See other templatesSee other templates
  • Allotments for Hatfield Peverel

    Allotments for Hatfield Peverel
    Promoting Allotment Gardening in Hatfield Peverel Essex

  • Best Allotment Competition 2017

    bac ban2017July 1st 2017 Starting 11.30am Old Site

     Thanks to all those who attended, this years competition was a great success and one of the highest turns outs I have seen, so thanks to all those that came and supported the hard work of the HPAA commitee, in particular, Julia East and Margret Hastings, Julie Ruzbridge who put in so much hard work with the lovely food, Drew Price & Simon Read for their great efforts tidying up the sites and general helpfulness on the day, The Scouts and Guides for their help laying on Coffee and Teas and agaib for all those that supported the event particularly for Carlie Mayes for her Bees and Honey display and last but no means least Gerald Vale from the National Vegetable Society for his great job as judge and talk afterwards.  Thank you all

  • Dengie 100 & Maldon Bekeepers
  • Crop Rotation: A Five-Year Plan

    5 Year Crop Rotation Plan5 Year Crop Rotation Plan

    There are many plans for crop rotation, but the most reliable is the 5 year plan as ity seperates the main vegetable categories and gives a longer-term solution

Welcome to HPAA

loading...
  HPAA Docs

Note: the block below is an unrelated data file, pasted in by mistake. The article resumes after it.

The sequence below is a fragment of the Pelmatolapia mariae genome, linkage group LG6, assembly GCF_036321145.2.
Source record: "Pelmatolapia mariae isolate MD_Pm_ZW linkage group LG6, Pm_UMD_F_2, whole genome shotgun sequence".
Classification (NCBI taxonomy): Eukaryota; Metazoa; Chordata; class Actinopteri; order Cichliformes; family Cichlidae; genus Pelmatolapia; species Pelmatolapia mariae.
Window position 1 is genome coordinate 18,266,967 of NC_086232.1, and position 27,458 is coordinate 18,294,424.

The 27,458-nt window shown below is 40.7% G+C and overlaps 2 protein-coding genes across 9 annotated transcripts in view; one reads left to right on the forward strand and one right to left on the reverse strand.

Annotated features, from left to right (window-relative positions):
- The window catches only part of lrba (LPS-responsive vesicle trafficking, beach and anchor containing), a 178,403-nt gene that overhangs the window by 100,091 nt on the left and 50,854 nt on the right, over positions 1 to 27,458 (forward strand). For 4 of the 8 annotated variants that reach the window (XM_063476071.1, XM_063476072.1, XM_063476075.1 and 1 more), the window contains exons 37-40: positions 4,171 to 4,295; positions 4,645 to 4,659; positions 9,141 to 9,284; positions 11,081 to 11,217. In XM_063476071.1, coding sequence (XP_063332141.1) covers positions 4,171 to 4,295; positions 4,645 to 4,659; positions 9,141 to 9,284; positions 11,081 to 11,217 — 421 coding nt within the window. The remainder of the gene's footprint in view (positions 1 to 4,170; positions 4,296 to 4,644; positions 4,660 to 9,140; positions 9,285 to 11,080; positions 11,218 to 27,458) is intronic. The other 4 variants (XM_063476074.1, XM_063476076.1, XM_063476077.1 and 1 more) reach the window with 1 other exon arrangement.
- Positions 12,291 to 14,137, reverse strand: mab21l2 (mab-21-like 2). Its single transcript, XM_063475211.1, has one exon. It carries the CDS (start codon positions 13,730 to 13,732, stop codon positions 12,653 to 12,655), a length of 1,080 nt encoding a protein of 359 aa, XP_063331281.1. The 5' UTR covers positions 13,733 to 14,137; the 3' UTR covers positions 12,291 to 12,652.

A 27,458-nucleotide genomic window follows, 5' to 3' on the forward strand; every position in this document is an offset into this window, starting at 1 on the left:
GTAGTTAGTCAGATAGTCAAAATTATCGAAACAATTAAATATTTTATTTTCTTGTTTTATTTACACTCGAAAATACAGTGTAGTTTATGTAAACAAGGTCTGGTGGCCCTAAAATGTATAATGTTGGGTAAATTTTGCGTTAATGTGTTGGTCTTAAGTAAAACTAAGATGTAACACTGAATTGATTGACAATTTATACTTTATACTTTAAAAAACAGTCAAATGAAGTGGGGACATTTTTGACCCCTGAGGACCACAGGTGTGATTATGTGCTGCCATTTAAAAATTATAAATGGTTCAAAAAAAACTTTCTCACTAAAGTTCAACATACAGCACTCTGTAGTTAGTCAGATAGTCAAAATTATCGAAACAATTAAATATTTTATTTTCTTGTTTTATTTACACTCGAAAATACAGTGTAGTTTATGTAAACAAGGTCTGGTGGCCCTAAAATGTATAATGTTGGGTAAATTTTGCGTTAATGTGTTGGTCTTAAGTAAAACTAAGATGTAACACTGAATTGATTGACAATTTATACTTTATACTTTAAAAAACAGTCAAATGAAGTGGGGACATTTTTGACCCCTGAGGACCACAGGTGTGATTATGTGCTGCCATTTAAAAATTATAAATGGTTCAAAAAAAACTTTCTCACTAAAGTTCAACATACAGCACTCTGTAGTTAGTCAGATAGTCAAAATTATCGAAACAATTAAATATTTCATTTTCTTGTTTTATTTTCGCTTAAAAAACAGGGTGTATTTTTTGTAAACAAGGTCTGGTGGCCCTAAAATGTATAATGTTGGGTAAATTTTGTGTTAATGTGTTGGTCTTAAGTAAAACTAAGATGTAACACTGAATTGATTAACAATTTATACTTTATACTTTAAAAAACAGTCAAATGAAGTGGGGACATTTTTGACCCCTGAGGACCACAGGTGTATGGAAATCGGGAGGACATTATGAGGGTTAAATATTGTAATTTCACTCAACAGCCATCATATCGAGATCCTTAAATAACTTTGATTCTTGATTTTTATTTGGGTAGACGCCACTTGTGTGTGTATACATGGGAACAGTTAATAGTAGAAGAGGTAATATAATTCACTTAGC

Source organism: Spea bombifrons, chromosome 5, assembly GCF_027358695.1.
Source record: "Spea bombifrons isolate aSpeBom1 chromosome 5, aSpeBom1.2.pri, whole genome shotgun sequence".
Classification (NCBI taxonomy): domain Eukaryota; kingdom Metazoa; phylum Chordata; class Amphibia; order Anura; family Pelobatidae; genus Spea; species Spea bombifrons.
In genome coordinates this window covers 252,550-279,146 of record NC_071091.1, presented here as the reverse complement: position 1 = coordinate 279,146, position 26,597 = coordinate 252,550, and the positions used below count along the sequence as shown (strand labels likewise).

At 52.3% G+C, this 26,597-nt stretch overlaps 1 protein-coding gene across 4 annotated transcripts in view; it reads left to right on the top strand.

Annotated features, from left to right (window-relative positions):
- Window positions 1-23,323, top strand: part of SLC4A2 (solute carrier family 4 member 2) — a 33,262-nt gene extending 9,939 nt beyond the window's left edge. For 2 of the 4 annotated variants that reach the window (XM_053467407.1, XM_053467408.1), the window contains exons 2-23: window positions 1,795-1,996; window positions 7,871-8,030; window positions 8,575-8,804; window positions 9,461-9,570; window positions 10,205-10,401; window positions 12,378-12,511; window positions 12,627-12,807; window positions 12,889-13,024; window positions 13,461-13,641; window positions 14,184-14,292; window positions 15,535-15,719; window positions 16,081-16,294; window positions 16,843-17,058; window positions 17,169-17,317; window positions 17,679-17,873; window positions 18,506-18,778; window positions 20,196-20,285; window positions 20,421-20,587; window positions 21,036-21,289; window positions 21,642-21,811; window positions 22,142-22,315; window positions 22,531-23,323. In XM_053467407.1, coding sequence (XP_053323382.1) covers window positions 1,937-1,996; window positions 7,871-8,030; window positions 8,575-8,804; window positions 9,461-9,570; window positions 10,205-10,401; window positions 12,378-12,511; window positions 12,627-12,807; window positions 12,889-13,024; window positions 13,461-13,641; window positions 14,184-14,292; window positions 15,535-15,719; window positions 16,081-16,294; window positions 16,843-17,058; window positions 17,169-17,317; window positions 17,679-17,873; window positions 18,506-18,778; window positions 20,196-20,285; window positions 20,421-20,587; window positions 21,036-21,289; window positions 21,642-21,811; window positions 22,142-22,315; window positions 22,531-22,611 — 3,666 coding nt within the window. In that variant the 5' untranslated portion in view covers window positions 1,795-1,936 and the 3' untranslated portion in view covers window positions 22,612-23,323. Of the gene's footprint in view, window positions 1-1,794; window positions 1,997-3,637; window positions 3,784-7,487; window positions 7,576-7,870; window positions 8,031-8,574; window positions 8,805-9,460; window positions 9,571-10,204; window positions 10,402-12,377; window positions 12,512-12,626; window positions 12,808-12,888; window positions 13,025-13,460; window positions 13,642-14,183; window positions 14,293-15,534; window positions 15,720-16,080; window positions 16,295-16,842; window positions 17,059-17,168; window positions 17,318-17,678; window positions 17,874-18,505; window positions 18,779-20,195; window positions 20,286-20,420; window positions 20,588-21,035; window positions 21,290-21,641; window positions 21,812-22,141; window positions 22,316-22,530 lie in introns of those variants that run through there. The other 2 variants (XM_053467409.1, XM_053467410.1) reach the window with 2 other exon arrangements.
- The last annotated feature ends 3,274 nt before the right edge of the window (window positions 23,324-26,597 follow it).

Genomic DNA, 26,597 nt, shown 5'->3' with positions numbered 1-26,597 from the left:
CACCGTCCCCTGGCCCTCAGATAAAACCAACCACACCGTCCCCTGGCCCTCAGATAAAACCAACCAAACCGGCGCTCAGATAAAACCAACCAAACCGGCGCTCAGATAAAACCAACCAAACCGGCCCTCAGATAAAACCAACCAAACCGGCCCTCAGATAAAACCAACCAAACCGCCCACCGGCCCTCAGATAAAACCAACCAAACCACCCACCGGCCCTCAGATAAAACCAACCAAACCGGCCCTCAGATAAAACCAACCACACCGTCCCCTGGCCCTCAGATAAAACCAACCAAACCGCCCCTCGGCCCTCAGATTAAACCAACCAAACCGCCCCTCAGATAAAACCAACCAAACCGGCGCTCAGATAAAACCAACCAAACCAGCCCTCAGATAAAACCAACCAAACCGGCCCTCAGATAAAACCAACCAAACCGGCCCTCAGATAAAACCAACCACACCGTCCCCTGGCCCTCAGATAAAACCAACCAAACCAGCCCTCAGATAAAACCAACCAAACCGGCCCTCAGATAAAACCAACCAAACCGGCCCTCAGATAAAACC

Featured Article
  Video
Rhubarb & Custard Cocktail

Rhubarb & custard cocktailRhubarb & custard cocktail
An elegant vodka-based drink that'll wow your guests - it's made with creamy advocaat iqueur and homemade fruit syrup

Read more
  • HPAA Location

    Location of the HPAA

    Location of the Hatfield Peverel Allotment Association

     
  • Hatfield Peverel Allotment Association: Privacy Policy

    Privacy Policy
    Here we set out our Privacy Policy on what information we collect and how we use this data
     
  • History of the HPAA

    HPAA History

    The Hatfield Peverel Allotment Association has been around for over a hundred years, below is an article written by David Goodey and makes good reading!

     
  • HPAA Rules

    HPAA Rules

    Our rules are simple and easy to understand, please read them carefully and abide by them

Garlic Varieties

Garlic Varieties available in our store: Click Here

There are two main types of garlic; Hardneck and Softneck see below for the characteristics for both.

Hardneck garlic is a group of cultivars selected from Allium sativum var. ophioscorodon originating from climates with colder winters. It has the following characteristics:

  • Flower stalks appear readily
  • Fewer, larger cloves covered with a looser tunic are produced